It is true that in the case at bar the tracks themselves were not the situs of the children's playing, but it is also true that land on both sides of the tracks was used for the playing of baseball and other sports, and the children used the railroad track in order to get from one side of the sports field to the other. This unquestioned situation charged the defendant with the responsibility of reasonable care to avoid injuring the children using the tracks since it could not help knowing, and the law under the evidence charged it with knowing, the use to which they had put and were putting the railroad right of way.
Although the boy's body in the instant case was found a short distance above Martin's Crossing, this does not conclusively establish, for the purpose of a nonsuit, that he had not adopted the crossing as a passageway when he moved from one side of the track to the other.
In the case of Hogan et al. v. Etna Concrete Block Co., 325 Pa. 49, 188 A. 763, the Supreme Court held, where the child trespasser was injured on the land of the defendant company which manufactured concrete blocks thereon: (p. 51) "Toleration of trespass for sufficient time gives rise to privilege which adds to the duties of the occupier in the maintenance and use of his premises: Kay v. Pennsylvania R. R. Co., 65 Pa. 269, 273. The 'playground rule' in Pennsylvania is a specialized application of this principle: See Fitzpatrick v. Penfield, 267 Pa. 564, 572. Here there was ample testimony that for years children were wont to play daily on defendant's grounds without its objective disapproval. Therefore defendant may not disregard the likelihood of their presence in the conduct of its operations (O'Leary v. Pittsburgh and Lake Erie R. R. Co., 248 Pa. 4; Counizzarri v. Philadelphia and Reading Ry. Co., 248 Pa. 474) or in the maintenance of hazardous machines or artificial conditions."
The fact that the decedent child was a trespasser does not bar recovery in the present law suit. This Court said in Rachmel v. Clark, 205 Pa. 314, 320, 54 A. 1027: "It is strenuously urged that the child was a trespasser and that, therefore, in the use of their premises the defendants owed him no duty of protection against the injuries he sustained. Several cases decided by this court are cited in support of the proposition and as sustaining the contention of the defendants that by reason of the trespass there can be no recovery here. But those cases were ruled on a different state of facts and do not control the present case. . . . Here, as we have seen, the peculiar location of the ground where the accident occurred imposed the duty of reasonable care in the use of it on the defendants, and it is averred as the cause of action that the plaintiff's injuries were due to a negligent performance of that duty. This was a question for the jury."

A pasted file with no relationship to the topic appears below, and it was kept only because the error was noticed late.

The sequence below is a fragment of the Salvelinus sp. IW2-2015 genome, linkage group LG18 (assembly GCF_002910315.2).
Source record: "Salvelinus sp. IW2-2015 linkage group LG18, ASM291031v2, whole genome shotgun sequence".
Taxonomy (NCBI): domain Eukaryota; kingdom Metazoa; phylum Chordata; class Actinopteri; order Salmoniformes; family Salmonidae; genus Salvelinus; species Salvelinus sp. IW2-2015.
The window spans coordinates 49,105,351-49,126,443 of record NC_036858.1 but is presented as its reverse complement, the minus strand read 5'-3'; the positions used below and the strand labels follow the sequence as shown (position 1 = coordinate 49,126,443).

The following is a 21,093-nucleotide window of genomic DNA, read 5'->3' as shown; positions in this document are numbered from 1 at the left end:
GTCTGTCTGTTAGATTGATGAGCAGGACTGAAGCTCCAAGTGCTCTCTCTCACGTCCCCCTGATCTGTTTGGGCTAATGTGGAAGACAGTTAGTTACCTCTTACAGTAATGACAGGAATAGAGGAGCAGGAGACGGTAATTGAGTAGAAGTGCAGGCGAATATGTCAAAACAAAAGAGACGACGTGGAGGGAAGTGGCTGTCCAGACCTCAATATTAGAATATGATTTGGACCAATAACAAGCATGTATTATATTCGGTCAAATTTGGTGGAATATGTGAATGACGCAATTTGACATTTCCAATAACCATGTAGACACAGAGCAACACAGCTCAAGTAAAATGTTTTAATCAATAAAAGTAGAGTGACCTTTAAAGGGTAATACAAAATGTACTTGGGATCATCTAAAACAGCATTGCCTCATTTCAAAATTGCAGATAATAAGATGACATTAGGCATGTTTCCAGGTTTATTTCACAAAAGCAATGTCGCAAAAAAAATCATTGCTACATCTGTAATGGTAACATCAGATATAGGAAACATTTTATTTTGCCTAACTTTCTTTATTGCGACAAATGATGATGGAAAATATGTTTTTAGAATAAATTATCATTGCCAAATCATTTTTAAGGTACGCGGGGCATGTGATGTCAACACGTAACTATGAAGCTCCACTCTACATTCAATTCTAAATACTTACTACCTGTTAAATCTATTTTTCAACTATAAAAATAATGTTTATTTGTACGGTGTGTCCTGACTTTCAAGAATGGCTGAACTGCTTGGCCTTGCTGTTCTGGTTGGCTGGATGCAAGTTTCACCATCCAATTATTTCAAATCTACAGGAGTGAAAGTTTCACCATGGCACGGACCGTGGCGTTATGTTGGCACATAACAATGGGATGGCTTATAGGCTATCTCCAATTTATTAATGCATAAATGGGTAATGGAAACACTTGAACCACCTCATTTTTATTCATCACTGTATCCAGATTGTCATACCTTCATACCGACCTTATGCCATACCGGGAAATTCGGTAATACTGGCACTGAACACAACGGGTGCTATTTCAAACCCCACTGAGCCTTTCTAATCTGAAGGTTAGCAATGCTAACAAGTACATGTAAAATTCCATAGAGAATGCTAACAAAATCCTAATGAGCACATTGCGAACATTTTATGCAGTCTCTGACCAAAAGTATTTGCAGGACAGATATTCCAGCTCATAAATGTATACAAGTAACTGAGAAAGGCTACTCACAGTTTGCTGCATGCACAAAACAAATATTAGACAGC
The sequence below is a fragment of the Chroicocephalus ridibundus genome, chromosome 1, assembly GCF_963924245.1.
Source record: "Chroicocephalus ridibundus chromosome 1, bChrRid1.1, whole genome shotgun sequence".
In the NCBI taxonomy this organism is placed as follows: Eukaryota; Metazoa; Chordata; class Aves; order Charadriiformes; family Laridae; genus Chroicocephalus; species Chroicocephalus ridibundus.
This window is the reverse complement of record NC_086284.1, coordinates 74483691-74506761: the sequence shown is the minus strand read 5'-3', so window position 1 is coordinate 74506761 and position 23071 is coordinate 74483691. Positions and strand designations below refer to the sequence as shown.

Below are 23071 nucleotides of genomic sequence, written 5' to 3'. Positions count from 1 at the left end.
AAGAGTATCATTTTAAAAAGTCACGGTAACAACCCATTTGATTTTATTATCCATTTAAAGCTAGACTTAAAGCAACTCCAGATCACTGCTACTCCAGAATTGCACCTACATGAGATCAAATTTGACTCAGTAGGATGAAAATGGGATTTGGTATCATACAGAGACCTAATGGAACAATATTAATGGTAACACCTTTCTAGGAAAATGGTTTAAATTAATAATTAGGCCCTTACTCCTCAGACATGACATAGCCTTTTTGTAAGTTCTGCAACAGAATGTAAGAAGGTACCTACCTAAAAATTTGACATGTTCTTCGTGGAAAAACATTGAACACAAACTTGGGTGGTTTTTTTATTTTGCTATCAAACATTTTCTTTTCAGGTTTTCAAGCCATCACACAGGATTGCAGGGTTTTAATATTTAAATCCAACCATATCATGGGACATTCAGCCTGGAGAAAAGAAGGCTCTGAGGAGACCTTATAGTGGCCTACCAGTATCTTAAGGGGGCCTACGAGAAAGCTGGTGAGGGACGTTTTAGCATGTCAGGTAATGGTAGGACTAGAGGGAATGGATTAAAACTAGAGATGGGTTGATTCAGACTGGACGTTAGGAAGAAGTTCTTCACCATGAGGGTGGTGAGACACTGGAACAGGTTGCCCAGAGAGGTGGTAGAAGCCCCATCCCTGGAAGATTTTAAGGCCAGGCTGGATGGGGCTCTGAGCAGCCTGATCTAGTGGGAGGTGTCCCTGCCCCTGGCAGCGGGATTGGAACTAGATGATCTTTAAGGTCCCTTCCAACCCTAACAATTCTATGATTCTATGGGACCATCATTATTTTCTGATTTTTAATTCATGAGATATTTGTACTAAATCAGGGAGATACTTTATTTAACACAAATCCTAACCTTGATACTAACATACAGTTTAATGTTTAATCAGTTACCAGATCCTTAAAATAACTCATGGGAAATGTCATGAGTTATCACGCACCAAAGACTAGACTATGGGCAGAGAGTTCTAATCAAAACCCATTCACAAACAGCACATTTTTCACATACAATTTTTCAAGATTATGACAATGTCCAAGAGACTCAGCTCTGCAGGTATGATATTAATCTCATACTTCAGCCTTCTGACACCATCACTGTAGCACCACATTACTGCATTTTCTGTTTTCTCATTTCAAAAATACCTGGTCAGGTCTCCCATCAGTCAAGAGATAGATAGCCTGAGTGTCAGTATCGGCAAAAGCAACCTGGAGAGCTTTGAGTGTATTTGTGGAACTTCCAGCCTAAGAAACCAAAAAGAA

"Where the owner of property invites or permits its use by the public, as a common, or for a playground, or a picnic ground, it is certainly the duty of the owner to use reasonable precautions to protect the public from the operation of dangerous machinery located thereon." Millum v. Lehigh, Etc., Coal Co., 225 Pa. 214, 217, 73 A. 1106.
While the railroad company in this case did not permit the railroad to be utilized as a playground, it did permit its highly dangerous operation to be used as a passageway between two sections of a playground and it therefore owed its, as it were, permissive trespassers a duty of reasonable care to avoid injuring them. It could well be that the jury would decide that the defendant company was not negligent and that it had met its obligations of reasonable care, but its obligations in this respect were not so clearly and conclusively discharged as to deprive the plaintiff of the right to have a jury pass upon that question.
The evidence in the case here could warrant a jury in concluding that the dead boy was struck at or near the permissive crossing and this, together with the fact that the company maintained no gates or watchman at that point and the train itself gave no warning, could well result in a verdict for the plaintiff.
In the case of Steele v. L. S. M. S. Rwy. Co., 238 Pa. 295, 299, 86 A. 201, where the plaintiff was injured at a railroad crossing the Supreme Court said: "No objection was made to such use of the crossings and it is clear that they were used by the defendant's knowledge and consent. . . . It was, therefore, the duty of the defendant to exercise its rights in view of the circumstances so as not to mislead persons to their injury without a proper warning of its intention to recall its permission: Kay v. Pennsylvania Railroad Company, 65 Pa. 269."
I would set aside the non-suit and order a new trial.